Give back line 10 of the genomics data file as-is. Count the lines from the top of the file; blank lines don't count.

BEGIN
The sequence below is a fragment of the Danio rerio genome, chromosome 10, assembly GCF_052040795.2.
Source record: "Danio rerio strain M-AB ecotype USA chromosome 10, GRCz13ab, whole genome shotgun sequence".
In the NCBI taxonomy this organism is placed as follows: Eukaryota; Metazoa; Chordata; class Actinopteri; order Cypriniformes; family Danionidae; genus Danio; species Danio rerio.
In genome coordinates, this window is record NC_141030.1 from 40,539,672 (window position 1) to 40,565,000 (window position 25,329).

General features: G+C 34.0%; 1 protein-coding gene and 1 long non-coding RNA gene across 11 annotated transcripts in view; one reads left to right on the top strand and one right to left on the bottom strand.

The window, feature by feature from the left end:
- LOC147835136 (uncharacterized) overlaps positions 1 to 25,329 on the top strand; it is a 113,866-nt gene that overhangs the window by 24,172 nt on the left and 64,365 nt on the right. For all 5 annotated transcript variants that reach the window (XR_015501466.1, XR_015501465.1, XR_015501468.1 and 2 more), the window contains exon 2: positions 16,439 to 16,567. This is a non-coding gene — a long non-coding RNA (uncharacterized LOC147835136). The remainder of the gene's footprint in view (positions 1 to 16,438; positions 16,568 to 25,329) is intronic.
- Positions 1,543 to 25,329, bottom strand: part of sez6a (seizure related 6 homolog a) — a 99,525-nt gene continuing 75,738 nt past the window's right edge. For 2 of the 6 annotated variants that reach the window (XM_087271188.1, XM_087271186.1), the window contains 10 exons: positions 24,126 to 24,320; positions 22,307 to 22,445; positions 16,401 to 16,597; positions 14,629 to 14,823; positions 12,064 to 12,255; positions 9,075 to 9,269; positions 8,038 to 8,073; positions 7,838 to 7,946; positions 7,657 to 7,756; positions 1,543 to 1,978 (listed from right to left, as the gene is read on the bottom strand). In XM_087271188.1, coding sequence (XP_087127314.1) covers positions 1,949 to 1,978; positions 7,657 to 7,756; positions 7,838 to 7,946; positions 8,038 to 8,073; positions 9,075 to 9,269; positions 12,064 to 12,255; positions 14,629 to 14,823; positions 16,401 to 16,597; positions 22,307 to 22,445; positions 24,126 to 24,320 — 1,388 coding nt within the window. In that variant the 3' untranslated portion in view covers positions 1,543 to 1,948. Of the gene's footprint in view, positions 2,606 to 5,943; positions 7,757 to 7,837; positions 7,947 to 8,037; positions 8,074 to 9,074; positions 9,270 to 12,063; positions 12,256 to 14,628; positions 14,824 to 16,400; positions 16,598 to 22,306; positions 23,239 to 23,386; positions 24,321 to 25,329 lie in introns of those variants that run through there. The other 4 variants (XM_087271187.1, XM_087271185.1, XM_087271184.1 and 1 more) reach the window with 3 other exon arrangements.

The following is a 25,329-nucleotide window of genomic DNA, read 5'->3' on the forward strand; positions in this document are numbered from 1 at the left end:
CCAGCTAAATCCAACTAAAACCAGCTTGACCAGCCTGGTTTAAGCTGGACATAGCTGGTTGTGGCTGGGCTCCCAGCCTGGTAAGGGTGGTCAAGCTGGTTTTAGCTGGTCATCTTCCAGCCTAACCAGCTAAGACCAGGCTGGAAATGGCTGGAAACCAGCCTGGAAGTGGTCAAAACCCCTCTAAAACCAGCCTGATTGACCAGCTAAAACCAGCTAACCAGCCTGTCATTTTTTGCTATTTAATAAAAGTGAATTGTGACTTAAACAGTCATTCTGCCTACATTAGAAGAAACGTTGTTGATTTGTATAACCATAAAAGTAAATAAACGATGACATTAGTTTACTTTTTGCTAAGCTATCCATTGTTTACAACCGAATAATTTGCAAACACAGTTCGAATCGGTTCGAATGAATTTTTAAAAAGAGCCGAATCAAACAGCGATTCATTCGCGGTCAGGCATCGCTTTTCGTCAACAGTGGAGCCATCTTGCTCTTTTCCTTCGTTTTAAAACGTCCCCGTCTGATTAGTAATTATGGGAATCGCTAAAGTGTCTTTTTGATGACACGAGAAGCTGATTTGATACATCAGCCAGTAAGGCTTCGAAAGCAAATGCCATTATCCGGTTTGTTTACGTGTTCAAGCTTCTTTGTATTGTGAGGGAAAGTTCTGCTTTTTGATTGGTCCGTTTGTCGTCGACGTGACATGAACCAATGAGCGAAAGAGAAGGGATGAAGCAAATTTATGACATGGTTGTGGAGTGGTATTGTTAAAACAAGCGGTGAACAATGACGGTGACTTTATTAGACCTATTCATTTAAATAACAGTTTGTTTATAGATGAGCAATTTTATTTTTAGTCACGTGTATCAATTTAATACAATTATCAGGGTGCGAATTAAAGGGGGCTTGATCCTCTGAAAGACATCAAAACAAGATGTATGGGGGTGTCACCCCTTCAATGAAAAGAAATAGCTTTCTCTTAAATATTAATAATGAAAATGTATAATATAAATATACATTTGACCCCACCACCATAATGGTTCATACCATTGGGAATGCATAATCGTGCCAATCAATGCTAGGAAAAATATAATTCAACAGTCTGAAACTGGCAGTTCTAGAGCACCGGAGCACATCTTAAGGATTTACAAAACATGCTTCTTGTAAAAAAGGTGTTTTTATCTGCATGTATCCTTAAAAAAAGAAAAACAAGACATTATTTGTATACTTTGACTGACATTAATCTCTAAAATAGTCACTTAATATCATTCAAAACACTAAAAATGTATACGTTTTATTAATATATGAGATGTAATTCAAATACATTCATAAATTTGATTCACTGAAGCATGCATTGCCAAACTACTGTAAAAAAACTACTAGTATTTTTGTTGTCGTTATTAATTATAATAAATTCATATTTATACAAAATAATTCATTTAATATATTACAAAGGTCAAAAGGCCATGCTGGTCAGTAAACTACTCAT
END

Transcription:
CCAGCTAAATCCAACTAAAACCAGCTTGACCAGCCTGGTTTAAGCTGGACATAGCTGGTTGTGGCTGGGCTCCCAGCCTGGTAAGGGTGGTCAAGCTGGTTTTAGCTGGTCATCTTCCAGCCTAACCAGCTAAGACCAGGCTGGAAATGGCTGGAAACCAGCCTGGAAGTGGTCAAAACCCCTCTAAAACCAGCCTGATTGACCAGCTAAAACCAGCTAACCAGCCTGTCATTTTTTGCTATTTAATAAAAGTGAATTGTGACTTAAACAGTCATTCTGCCTACATTAGAAGAAACGTTGTTGATTTGTATAACCATAAAAGTAAATAAACGATGACATTAGTTTACTTTTTGCTAAGCTATCCATTGTTTACAACCGAATAATTTGCAAACACAGTTCGAATCGGTTCGAATGAATTTTTAAAAAGAGCCGAATCAAACAGCGATTCATTCGCGGTCAGGCATCGCTTTTCGTCAACAGTGGAGCCATCTTGCTCTTTTCCTTCGTTTTAAAACGTCCCCGTCTGATTAGTAATTATGGGAATCGCTAAAGTGTCTTTTTGATGACACGAGAAGCTGATTTGATACATCAGCCAGTAAGGCTTCGAAAGCAAATGCCATTATCCGGTTTGTTTACGTGTTCAAGCTTCTTTGTATTGTGAGGGAAAGTTCTGCTTTTTGATTGGTCCGTTTGTCGTCGACGTGACATGAACCAATGAGCGAAAGAGAAGGGATGAAGCAAATTTATGACATGGTTGTGGAGTGGTATTGTTAAAACAAGCGGTGAACAATGACGGTGACTTTATTAGACCTATTCATTTAAATAACAGTTTGTTTATAGATGAGCAATTTTATTTTTAGTCACGTGTATCAATTTAATACAATTATCAGGGTGCGAATTAAAGGGGGCTTGATCCTCTGAAAGACATCAAAACAAGATGTATGGGGGTGTCACCCCTTCAATGAAAAGAAATAGCTTTCTCTTAAATATTAATAATGAAAATGTATAATATAAATATACATTTGACCCCACCACCATAATGGTTCATACCATTGGGAATGCATAATCGTGCCAATCAATGCTAGGAAAAATATAATTCAACAGTCTGAAACTGGCAGTTCTAGAGCACCGGAGCACATCTTAAGGATTTACAAAACATGCTTCTTGTAAAAAAGGTGTTTTTATCTGCATGTATCCTTAAAAAAAGAAAAACAAGACATTATTTGTATACTTTGACTGACATTAATCTCTAAAATAGTCACTTAATATCATTCAAAACACTAAAAATGTATACGTTTTATTAATATATGAGATGTAATTCAAATACATTCATAAATTTGATTCACTGAAGCATGCATTGCCAAACTACTGTAAAAAAACTACTAGTATTTTTGTTGTCGTTATTAATTATAATAAATTCATATTTATACAAAATAATTCATTTAATATATTACAAAGGTCAAAAGGCCATGCTGGTCAGTAAACTACTCAT